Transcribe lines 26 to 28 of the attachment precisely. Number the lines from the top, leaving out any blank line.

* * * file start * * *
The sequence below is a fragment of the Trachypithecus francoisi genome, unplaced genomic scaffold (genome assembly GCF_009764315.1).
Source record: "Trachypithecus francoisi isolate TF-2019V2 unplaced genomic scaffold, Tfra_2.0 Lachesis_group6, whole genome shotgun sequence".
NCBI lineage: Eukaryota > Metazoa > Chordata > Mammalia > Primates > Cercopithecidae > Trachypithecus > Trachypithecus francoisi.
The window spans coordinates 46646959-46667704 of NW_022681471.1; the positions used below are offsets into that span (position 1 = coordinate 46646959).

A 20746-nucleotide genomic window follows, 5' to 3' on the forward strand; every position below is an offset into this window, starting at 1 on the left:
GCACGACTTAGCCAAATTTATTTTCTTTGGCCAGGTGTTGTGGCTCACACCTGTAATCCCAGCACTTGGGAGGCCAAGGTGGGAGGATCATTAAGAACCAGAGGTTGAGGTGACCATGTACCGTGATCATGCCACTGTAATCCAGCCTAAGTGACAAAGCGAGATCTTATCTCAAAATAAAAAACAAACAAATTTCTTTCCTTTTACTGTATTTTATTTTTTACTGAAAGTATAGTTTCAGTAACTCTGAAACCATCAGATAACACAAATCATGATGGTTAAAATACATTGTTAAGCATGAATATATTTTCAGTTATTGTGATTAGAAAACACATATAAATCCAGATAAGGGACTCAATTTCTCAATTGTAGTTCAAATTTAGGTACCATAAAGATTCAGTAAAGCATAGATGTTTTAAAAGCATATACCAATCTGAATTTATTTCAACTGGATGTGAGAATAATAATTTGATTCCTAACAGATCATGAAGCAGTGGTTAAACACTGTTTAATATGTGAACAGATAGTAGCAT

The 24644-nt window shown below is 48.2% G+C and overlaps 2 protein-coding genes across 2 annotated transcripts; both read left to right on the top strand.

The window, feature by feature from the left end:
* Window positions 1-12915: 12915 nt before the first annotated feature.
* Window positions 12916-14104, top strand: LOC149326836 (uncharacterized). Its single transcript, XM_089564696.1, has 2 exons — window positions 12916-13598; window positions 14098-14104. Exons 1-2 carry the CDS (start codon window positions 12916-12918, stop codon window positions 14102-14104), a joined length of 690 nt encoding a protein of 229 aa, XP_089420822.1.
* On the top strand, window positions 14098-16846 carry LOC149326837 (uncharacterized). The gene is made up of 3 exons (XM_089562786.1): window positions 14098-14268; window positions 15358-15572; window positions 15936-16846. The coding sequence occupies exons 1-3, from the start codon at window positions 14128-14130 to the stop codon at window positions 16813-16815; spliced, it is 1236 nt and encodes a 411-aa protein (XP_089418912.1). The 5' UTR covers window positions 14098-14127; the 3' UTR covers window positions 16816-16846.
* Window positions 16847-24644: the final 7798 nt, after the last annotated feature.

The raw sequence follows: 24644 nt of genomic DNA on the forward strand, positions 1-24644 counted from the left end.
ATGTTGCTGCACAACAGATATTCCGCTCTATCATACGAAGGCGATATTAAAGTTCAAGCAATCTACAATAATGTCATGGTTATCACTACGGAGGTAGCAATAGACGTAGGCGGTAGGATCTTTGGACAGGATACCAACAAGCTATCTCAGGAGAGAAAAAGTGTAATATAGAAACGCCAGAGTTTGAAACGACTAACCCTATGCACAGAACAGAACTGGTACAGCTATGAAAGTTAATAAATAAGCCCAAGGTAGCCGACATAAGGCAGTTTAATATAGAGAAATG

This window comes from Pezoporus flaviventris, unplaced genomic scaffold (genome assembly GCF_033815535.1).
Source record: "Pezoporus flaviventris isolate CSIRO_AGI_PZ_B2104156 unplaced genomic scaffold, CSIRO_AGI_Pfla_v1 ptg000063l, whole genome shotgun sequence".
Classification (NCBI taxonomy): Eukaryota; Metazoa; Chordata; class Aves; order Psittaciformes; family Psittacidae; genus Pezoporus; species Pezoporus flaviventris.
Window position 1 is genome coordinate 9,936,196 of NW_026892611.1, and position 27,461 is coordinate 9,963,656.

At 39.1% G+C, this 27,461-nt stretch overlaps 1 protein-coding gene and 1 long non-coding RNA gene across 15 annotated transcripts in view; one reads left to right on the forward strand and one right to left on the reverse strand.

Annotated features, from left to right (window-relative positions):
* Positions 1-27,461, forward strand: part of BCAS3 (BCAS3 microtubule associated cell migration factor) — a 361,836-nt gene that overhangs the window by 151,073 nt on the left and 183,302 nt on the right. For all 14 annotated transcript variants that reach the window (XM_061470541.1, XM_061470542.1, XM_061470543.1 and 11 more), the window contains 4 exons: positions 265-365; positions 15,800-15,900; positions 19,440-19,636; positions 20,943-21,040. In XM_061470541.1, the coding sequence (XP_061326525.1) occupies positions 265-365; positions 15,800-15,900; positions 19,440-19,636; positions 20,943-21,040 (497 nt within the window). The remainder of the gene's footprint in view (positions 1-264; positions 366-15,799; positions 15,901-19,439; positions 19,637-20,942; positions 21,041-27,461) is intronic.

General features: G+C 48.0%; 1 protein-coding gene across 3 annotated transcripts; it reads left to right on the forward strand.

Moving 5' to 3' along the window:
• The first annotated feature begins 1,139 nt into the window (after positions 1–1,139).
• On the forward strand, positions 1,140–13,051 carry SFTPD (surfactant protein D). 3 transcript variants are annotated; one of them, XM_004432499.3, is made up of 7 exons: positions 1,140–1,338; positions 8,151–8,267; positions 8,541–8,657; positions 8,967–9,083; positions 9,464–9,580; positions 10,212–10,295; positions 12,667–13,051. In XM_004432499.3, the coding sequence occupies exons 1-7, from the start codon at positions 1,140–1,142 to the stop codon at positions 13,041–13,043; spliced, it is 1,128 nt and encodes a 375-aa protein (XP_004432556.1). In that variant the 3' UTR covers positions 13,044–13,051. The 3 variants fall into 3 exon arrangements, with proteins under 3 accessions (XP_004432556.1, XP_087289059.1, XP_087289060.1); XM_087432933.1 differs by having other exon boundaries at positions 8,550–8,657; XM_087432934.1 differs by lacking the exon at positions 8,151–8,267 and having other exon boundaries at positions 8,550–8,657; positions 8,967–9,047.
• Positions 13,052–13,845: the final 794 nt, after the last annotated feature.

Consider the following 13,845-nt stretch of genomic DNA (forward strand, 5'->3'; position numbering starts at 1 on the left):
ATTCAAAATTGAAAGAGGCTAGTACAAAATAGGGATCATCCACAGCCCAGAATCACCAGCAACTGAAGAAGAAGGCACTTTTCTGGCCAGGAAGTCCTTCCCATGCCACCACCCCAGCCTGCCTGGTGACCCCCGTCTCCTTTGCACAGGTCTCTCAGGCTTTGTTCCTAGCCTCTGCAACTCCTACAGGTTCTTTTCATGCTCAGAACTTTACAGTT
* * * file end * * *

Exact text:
• Positions 13,052–13,845: the final 794 nt, after the last annotated feature.

Consider the following 13,845-nt stretch of genomic DNA (forward strand, 5'->3'; position numbering starts at 1 on the left):
ATTCAAAATTGAAAGAGGCTAGTACAAAATAGGGATCATCCACAGCCCAGAATCACCAGCAACTGAAGAAGAAGGCACTTTTCTGGCCAGGAAGTCCTTCCCATGCCACCACCCCAGCCTGCCTGGTGACCCCCGTCTCCTTTGCACAGGTCTCTCAGGCTTTGTTCCTAGCCTCTGCAACTCCTACAGGTTCTTTTCATGCTCAGAACTTTACAGTT